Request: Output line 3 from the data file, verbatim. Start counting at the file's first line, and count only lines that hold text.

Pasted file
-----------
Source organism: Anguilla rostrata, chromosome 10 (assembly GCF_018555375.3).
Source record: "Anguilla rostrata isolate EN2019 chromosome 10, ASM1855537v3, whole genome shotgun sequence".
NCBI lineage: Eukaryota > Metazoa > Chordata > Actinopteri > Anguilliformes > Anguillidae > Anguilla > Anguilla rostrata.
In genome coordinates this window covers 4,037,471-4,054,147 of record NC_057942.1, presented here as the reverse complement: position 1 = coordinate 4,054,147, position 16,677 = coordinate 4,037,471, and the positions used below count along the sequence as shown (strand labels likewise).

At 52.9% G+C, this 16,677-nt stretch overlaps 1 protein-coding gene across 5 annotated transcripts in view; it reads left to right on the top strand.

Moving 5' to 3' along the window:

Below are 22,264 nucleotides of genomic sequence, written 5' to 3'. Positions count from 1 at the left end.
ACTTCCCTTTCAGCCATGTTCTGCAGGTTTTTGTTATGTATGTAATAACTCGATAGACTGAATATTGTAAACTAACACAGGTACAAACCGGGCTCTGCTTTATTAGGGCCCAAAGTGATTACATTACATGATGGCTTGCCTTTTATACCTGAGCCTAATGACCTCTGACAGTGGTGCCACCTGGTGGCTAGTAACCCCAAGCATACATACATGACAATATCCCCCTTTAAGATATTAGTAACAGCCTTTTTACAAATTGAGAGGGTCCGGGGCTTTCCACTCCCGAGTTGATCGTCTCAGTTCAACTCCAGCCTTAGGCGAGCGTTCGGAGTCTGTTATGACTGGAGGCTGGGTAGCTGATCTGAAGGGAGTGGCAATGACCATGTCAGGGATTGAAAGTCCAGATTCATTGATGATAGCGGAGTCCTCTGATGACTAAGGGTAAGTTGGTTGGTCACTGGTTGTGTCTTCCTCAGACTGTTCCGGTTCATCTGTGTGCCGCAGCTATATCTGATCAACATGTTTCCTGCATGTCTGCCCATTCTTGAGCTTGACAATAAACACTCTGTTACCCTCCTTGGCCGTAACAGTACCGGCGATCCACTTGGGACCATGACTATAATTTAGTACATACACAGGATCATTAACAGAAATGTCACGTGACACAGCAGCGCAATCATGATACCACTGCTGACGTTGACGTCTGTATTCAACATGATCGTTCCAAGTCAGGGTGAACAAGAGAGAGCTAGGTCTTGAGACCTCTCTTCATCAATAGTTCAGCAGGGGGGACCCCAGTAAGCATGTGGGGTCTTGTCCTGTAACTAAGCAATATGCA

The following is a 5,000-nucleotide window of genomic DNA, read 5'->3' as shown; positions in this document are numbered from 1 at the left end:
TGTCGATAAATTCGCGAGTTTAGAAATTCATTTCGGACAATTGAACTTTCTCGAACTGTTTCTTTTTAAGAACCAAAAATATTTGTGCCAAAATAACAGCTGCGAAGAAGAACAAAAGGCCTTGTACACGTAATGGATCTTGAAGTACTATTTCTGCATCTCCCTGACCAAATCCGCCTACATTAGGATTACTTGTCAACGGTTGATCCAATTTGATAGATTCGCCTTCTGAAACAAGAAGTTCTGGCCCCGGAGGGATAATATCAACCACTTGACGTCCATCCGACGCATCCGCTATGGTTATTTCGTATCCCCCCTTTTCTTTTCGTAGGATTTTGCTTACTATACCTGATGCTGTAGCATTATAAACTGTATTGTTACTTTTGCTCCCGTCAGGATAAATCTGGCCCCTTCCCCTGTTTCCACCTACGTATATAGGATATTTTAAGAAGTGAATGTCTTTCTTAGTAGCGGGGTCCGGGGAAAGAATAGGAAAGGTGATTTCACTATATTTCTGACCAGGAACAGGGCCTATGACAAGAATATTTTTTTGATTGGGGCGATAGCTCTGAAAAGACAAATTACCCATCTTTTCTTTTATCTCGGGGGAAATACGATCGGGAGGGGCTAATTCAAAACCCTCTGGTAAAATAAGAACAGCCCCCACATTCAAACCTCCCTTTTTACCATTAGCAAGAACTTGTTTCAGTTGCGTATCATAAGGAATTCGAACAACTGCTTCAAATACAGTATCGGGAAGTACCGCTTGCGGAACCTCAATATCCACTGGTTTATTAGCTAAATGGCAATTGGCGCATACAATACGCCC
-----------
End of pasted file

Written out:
NCBI lineage: Eukaryota > Metazoa > Chordata > Actinopteri > Anguilliformes > Anguillidae > Anguilla > Anguilla rostrata.